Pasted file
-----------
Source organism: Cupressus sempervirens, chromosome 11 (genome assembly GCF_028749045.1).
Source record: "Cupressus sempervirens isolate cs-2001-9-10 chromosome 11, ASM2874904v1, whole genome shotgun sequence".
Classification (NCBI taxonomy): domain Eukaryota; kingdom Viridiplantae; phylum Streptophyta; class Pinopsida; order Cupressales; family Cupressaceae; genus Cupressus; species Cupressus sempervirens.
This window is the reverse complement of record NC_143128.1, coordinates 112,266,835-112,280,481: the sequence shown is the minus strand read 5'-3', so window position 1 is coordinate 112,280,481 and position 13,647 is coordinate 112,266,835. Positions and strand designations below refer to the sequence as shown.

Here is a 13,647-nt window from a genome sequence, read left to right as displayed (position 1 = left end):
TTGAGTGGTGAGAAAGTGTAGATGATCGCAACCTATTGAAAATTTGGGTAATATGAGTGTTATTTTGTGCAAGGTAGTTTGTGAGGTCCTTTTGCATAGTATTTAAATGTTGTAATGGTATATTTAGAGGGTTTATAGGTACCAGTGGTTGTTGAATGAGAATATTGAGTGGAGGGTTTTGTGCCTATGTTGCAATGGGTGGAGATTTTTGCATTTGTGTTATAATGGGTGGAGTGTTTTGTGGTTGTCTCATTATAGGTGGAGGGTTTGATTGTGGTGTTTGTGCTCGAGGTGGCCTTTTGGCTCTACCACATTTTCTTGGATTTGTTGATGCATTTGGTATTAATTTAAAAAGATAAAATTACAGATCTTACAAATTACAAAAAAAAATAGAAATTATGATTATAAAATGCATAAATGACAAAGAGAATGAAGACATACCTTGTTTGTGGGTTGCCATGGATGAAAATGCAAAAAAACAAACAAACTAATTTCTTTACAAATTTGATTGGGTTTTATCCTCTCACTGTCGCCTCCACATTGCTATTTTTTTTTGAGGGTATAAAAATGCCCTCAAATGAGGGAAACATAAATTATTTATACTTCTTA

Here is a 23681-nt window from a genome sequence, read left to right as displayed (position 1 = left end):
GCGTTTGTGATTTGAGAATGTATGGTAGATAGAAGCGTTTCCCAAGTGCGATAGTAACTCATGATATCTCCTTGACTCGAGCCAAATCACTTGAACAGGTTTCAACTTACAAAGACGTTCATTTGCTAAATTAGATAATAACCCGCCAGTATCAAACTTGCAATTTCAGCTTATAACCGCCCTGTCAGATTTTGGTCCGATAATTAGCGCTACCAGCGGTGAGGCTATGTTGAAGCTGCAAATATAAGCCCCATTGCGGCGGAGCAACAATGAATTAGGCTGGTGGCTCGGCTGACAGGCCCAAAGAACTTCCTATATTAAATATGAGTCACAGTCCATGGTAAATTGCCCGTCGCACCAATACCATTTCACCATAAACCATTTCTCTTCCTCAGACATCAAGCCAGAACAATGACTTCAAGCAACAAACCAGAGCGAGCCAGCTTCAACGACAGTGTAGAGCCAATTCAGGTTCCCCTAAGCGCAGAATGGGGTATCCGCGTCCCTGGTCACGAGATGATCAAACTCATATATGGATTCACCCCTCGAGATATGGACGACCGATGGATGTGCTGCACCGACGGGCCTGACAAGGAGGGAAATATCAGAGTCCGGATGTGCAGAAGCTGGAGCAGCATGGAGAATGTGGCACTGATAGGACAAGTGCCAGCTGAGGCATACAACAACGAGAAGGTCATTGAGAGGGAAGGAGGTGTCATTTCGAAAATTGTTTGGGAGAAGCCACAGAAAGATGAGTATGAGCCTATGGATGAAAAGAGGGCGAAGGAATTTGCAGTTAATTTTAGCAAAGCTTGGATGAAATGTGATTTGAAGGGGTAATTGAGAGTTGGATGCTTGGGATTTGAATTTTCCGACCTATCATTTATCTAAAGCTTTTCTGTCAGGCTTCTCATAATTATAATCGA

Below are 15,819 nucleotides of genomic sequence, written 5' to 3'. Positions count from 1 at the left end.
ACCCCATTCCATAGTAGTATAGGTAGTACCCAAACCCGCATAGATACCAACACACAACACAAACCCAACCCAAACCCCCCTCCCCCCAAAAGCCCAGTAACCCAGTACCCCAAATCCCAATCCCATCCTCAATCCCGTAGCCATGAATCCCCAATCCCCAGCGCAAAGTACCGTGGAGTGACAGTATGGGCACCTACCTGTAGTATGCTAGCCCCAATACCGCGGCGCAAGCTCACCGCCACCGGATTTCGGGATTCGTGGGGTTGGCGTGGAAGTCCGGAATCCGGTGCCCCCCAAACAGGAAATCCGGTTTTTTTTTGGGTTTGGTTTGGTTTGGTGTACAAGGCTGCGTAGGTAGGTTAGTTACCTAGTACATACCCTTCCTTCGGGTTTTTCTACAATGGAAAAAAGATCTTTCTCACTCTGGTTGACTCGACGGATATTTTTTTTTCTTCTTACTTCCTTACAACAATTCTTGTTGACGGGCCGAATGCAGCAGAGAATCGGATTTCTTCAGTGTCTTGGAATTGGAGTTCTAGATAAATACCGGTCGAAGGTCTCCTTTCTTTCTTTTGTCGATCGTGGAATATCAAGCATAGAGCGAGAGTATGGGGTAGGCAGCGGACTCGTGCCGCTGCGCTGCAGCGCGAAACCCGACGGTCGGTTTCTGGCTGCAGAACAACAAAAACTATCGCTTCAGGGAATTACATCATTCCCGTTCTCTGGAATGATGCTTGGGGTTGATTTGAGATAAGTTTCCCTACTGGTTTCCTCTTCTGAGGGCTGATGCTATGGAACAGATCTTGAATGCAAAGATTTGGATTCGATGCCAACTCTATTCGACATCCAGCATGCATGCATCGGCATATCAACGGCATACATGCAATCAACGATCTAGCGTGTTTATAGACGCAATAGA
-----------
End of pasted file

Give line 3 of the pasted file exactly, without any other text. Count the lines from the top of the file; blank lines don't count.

Classification (NCBI taxonomy): domain Eukaryota; kingdom Viridiplantae; phylum Streptophyta; class Pinopsida; order Cupressales; family Cupressaceae; genus Cupressus; species Cupressus sempervirens.